Wednesday, 19 August 2015

Reading the Lord of The Rings, again.

They went in single file along hedgerows and the borders of coppices, and night fell dark about them. In their dark cloaks they were as invisible as if they all had magic rings. 
Tolkien - The Lord of the Rings

Frodo Sam and Pippin Set Out | Cor Blok

Actually it's Matthew Sullivans fault this time. He started a "read along with Lord of the Rings" on his blog, under the premise that it might shed light on the origins of some gaming things. But I expect  that's just an excuse. Matthew is an erudite host - anyone who name checks Umberto Eco whilst reviewing the classic 1980s Robert Harris / Gary Chalk fantasy board game Talisman is doing something right.

So I find myself once again re-reading The Lord of The Rings, something I seem to end up doing do every few years since the age of 10 when I first read it, and much like the work of Mark Rothko, who I saw probably at the age of 16, also seem to return to. The work changes every time. Not that the work really changes of course, discounting Vladimir Umanets and Peter Jacksons contributions -  it's really just the viewer's life experiences.

I'd already convinced myself that Tolkiens biography has far more influence on his text than he'd ever admit to and while I'm fully committed to la mort de l'auteur I'm also open to an intertextual reading of biography and fiction, and I think in this case with good reason, keeping in mind that both Tolkien and his wife have his fictional characters names on their gravestones - these stories held meaning to these people beyond what we as readers, standing on the outside of their lives can know.

Adding comments to Matthews blog as we go - on Tolkien as a proto-postmodernist, complete with metanarrative diversions around the folkloric figures of Black Riders (who will be transformed into Ring-Wraiths and Nazgûl at some point) and The Shire as politically progressing towards an Arts and Crafts Romantic Socialist Utopia - his faux historic framework and deconstruction of mythological themes being rather a rejection of modernity and movement towards increasing fragmentation, particularly of history and place, almost to an account of a ruralised psychogeography.   And we're only on Chapter 4.

Grab a copy, jump in.

Wednesday, 5 August 2015

V&A War Games

Fascinating exhibition entitled full of wonderously interesting old school gaming stuff put on by @MuseumChildhood:

 19th C (?) Cutouts  on loan from the Nurenbug Spielzeugmuseum

Sci-fi War Toys

The Swiftian proportions of the diorama become clear!

Obviously the exhibitions curators are bound to contextualize play, and play about warfare as a socially meaningful activity rather than just "mucking about with toy soldiers" - producing discourse about attitudes to both childhood and conflict, a sensitive area.  The large 'sci-fi' diorama contains both references to Swiftian fantasy-satire in it's content and a more formal reference to the Chapman Bros, Hell, and perhaps tabletop miniatures wargaming makes it very interesting.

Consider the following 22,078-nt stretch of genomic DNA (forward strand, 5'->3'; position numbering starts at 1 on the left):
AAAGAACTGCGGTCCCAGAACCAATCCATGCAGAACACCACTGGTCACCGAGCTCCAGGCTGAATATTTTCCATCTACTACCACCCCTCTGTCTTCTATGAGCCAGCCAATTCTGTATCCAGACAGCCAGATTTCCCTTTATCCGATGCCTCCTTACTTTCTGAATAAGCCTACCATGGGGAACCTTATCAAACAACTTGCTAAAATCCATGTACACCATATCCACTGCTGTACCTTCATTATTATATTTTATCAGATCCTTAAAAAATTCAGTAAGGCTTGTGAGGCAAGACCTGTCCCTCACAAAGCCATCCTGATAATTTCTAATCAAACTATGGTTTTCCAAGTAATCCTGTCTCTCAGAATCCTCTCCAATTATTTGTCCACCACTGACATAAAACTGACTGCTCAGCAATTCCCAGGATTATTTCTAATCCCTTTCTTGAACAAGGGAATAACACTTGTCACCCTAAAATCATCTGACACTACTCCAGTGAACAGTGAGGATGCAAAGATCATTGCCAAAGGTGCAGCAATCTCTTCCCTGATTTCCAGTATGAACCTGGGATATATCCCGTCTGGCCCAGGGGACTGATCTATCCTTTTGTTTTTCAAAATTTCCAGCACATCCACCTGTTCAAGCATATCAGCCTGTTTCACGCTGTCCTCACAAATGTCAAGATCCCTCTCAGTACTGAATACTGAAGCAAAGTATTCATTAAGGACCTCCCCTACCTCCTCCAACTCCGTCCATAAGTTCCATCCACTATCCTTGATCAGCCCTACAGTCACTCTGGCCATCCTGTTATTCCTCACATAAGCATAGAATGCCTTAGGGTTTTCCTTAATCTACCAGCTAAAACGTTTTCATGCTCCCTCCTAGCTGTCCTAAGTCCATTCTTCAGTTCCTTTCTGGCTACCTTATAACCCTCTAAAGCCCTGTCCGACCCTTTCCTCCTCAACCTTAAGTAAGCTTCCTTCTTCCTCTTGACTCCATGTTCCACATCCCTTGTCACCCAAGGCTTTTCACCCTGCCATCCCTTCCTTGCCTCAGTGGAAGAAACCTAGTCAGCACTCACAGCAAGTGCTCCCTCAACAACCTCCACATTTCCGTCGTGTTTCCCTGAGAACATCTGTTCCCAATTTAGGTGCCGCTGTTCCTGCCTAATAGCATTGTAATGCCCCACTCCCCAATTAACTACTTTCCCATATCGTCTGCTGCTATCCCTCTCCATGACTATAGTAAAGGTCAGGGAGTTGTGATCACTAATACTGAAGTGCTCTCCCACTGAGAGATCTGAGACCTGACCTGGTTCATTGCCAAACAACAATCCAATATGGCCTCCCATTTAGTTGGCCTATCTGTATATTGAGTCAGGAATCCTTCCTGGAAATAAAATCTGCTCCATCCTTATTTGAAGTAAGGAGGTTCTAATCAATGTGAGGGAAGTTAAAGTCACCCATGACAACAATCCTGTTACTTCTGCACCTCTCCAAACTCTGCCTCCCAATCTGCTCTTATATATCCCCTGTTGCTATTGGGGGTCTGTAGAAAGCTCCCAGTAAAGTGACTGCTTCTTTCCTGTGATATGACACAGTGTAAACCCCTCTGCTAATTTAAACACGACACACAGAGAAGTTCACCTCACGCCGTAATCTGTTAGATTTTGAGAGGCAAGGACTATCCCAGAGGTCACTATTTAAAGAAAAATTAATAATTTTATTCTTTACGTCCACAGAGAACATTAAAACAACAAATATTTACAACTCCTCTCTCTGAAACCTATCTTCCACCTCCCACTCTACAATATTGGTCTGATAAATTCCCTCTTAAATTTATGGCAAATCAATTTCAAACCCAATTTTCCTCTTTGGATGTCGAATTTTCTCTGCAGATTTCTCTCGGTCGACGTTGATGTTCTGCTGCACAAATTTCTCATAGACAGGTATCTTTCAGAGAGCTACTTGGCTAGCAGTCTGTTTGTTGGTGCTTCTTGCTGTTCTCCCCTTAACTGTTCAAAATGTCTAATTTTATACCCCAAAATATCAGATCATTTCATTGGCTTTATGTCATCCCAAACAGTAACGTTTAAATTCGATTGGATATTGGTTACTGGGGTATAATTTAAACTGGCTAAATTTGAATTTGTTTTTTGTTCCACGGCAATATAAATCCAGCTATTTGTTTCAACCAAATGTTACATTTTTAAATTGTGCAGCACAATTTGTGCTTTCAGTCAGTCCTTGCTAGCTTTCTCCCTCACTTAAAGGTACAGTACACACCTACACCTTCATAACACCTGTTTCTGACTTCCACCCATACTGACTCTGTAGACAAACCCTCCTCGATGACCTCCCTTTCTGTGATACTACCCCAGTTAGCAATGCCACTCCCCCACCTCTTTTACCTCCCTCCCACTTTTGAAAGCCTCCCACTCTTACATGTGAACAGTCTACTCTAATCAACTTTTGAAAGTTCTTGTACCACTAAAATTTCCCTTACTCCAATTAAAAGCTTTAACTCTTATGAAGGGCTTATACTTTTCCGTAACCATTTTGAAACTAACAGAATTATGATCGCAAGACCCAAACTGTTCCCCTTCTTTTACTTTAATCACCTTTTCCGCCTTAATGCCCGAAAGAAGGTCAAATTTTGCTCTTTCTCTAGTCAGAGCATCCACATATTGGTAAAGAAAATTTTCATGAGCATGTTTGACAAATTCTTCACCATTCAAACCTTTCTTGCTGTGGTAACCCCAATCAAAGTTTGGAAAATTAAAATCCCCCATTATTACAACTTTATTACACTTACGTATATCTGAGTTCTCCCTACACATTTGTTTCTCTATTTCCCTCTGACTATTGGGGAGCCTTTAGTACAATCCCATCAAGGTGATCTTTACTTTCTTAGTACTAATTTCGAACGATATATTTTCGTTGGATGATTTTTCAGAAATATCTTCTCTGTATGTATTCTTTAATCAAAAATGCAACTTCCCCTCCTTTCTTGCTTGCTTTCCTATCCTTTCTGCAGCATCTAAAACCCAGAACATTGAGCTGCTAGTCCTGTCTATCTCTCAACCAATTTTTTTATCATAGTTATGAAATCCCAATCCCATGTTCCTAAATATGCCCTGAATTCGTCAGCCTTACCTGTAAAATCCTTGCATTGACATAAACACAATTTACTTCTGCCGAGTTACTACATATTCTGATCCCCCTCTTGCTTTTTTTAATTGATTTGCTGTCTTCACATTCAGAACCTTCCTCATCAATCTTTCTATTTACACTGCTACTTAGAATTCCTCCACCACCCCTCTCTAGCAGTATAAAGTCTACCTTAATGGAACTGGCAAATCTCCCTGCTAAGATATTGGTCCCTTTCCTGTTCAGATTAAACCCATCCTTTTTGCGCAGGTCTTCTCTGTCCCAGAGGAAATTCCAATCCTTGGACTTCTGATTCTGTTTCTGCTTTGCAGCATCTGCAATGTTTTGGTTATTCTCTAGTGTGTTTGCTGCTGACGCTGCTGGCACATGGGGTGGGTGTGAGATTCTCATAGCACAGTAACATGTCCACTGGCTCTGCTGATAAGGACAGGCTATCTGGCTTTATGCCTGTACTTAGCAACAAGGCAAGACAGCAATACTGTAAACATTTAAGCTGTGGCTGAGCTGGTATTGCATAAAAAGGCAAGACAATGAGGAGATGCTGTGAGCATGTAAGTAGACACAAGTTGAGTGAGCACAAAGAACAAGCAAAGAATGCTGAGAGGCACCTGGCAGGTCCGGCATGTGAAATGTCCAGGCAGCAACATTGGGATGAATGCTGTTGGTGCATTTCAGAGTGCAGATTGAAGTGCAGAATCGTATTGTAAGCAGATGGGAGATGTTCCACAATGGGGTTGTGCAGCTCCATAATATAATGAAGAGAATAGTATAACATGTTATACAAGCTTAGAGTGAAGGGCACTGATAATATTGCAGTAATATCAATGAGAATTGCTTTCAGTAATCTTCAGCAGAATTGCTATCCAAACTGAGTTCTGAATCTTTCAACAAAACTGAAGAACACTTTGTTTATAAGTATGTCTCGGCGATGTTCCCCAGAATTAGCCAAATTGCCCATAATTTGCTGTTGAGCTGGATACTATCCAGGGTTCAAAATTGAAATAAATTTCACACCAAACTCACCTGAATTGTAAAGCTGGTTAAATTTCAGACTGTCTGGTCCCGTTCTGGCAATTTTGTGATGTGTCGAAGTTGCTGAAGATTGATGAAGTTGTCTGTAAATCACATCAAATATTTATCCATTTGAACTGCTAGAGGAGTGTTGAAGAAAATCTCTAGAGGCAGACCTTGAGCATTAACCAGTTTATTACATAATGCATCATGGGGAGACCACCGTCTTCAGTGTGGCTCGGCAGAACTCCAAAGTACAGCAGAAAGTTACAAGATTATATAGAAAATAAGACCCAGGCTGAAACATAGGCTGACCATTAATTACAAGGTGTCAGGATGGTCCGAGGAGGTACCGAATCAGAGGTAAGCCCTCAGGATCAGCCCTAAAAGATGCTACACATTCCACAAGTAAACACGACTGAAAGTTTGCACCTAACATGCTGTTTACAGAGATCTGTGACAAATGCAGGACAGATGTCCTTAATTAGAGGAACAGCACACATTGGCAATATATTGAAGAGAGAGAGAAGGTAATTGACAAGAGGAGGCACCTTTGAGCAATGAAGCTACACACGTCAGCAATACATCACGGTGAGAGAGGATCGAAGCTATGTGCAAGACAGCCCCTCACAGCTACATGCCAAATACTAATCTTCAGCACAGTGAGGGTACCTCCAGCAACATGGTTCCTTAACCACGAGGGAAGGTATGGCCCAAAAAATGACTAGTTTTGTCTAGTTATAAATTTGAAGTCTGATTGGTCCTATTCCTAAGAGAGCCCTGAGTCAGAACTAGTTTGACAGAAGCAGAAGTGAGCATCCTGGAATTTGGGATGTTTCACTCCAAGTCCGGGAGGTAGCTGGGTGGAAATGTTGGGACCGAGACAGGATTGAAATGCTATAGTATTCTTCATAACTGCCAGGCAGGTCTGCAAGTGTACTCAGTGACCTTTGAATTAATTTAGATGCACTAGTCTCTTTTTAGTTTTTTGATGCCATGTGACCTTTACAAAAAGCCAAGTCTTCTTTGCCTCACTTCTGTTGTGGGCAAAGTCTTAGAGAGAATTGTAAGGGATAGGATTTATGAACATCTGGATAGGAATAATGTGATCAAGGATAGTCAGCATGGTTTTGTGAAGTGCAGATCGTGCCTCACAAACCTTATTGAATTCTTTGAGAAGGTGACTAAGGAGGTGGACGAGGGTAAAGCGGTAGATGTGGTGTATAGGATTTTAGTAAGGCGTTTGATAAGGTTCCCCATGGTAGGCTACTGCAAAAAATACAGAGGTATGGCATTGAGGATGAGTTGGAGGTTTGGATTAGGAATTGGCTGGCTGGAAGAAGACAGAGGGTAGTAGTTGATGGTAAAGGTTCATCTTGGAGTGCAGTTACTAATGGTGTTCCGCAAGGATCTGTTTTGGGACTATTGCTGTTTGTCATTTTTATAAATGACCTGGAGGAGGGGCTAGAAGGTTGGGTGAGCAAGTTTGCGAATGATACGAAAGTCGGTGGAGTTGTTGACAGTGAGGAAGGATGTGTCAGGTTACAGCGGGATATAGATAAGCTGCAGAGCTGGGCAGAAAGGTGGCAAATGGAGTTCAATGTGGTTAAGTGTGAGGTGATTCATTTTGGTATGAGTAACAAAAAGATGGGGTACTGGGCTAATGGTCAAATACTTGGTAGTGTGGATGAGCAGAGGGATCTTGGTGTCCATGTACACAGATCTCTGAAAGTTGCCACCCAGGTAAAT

There are loads of other artefacts, toy guns, Action Man packaging, Daleks, running the whole gamut of 'I had one of those' to 'they don't make them like that any more!'. The Museum of Childhood has long been one of my favorite museums, speaking to the past through play and play-objects has an (I think) very special way of connecting to people, if the 'hands off' is a bit annoying for children. That it is only just round the corner from the E.Pellicci cafe makes it all the more enticing.

War Games at the Victoria & Albert Museum of Childhood  also has as a fantastic collection of short essays, that accompany the exhibition which include such statements as:

"There is now an established academic literature that argues that much of our understanding about international politics comes via reference to popular culture." - Sean Carter

"The arrival of space age cultural narratives created a new space for popular geopolitical expression." - Tara Woodyer

" help to 'naturalise' certain ways of thinking about global politics." - Sean Carter

"...interest in toy soldiers was indeed far from restricted to boys and men." - Mary Guyatt

As well as featuring the hugely emotional War Toys Project work of photographer Brian McCarty, working with children in areas effected by war and conflict to express their experience through drawing and reconstructing those as toy dioramas.

Hope to catch it at some point.

All photos (c) Daniel Turner